'Pistols' draws a bead on Florida Derby field

March 12, 1992|By Ross Peddicord | Ross Peddicord,Staff Writer

HALLANDALE, Fla. -- George Gianos is thinking of skipping the press breakfast and post-position draw for the Florida Derby this morning.

"I'll be in jeans. I spend all morning in the stalls with my horses. And sometimes I don't shave," the 32-year-old trainer said.

He describes himself as no D. Wayne Lukas, the master PR man who trains Dance Floor -- owned by rap star Hammer -- the horse expected to be the 6-5 or 7-5 favorite when the morning line is announced today.

Outside of Florida, no one has heard much of Gianos, who like his horse, Pistols And Roses, is low-key.

The gray, lop-eared, Florida-bred colt has won five races, earned $446,046 and swept the Bahamas, Everglades and Flamingo stakes at Hialeah.

But he's never been favored in any of his eight career races.

And the colt definitely comes from humble beginnings.

Gianos swears this is true:

One of his owners, semiretired Boston businessman Sheldon Willis, lives near the track at Golden Beach.

He came out regularly to see what at the time was his only horse, stakes winner J.W.'s Wild Card, train.

But one morning Willis, 64, drove to the wrong stable. "He ended up walking down the shed row at [trainer] Happy Alter's barn and was too embarrassed to admit he made a mistake. So he fudged it and asked Happy if he had any horses for sale."

Alter showed him three 2-year-olds.

"I looked at them," Gianos recalled, "and liked Pistols And Roses. Only one thing. We had him inspected by a veterinarian and it turned out he had an entrapped epiglottis [breathing malfunction]. This requires an operation, which is sometimes successful, sometimes not."

Willis decided to take the gamble.

He bought the colt for $25,000.

Six weeks, and one operation later, Pistols And Roses, named after heavy metal group Guns'n Roses, won his first start at Calder Race Course.

He didn't develop into stakes material until the Hialeah meeting when he began racing on Lasix. Pistols And Roses then won two stakes at nine furlongs, the Florida Derby distance.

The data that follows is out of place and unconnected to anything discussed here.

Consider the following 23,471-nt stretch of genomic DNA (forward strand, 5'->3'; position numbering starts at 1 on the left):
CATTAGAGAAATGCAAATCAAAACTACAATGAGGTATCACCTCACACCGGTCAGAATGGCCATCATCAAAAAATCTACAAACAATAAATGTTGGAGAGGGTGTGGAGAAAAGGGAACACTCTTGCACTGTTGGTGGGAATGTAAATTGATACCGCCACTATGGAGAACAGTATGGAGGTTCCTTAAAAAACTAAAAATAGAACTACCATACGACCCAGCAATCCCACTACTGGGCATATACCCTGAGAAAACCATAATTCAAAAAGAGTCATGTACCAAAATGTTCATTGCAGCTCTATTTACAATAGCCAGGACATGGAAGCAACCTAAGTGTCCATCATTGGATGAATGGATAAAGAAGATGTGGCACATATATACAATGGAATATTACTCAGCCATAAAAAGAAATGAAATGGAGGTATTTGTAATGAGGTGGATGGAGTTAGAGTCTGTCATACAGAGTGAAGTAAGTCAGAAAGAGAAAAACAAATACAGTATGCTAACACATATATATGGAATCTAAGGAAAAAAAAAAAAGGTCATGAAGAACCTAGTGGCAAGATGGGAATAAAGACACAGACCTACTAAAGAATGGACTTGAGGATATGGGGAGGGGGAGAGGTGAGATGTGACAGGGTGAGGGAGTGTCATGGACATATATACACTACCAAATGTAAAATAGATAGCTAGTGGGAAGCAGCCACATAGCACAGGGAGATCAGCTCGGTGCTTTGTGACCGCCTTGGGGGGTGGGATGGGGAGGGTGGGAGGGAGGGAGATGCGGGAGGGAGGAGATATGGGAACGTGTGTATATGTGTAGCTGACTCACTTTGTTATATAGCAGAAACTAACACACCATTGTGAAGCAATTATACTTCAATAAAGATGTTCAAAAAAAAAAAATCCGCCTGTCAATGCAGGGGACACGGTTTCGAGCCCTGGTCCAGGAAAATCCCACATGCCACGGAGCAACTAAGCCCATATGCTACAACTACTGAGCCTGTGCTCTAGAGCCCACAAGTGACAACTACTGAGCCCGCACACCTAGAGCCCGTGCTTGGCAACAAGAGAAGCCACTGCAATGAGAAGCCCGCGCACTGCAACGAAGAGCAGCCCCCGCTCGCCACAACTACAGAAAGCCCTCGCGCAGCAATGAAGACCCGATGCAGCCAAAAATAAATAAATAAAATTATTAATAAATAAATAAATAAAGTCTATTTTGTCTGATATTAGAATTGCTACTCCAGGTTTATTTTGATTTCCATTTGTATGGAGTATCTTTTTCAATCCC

"The Willis family -- and there are about 20 members in this extended group -- set an attendance record for the winner's circle every time the horse wins," Gianos said.

Pistols And Roses will be the second choice in the expected 12-horse Florida Derby lineup. He finished third in the Fountain of Youth Stakes, but was moved up to second behind Dance Floor, after runner-up Careful Gesture was disqualified.

"My horse had not run in seven weeks," Gianos said. "He was carried wide by Vying Victor most of the way, and just got tired in the stretch.

"I have been pointing for this race since the Flamingo. The colt is doing sensational, much more settled now than before the Fountain of Youth."

Gianos finished third in the 1984 Florida Derby with Darn That Alarm, the sire of Pistols And Roses, and in 1989 with Big Stanley.

He has trained horses like Shocker T., who earned more than $1 million and won the Delaware Handicap, in one of Gianos' infrequent excursions outside Florida. Another one of his runners, Seaquay, has earned more than $700,000.

Gianos knows how to train a good horse, whether or not he's glib at press briefings.

"I'm not worried about Dance Floor," he said. "If you spend too much time worrying about someone else's horse, you lose perspective on your own animal.

"I remember in 1989, the owner of Big Stanley had me run his colt in the Arkansas Derby just to avoid a horse in Florida at that time named Dixieland Brass. What happened? Dixieland Brass broke down before he ran in the Flamingo Stakes, our former objective, and we were in Hot Springs, 1,500 miles away."

NOTES: Rap star Hammer will be at the Florida Derby along with his father, Lewis Burrell Sr., and his two brothers. He has reserved space in the press box for two people from his public relations staff. . . . Maryland trainer Barclay Tagg finished second yesterday in the Sweetest Chant Stakes with Favored Lady, and then won the last race with Highland Crystal. . . . Scott Savin, who syndicated his good runner Norquestor in Maryland and stands him at Murmur Farm in Darlington, has the likely third choice in the Florida Derby. The horse is a lightly raced colt named Technology and is trained by Sonny Hine.

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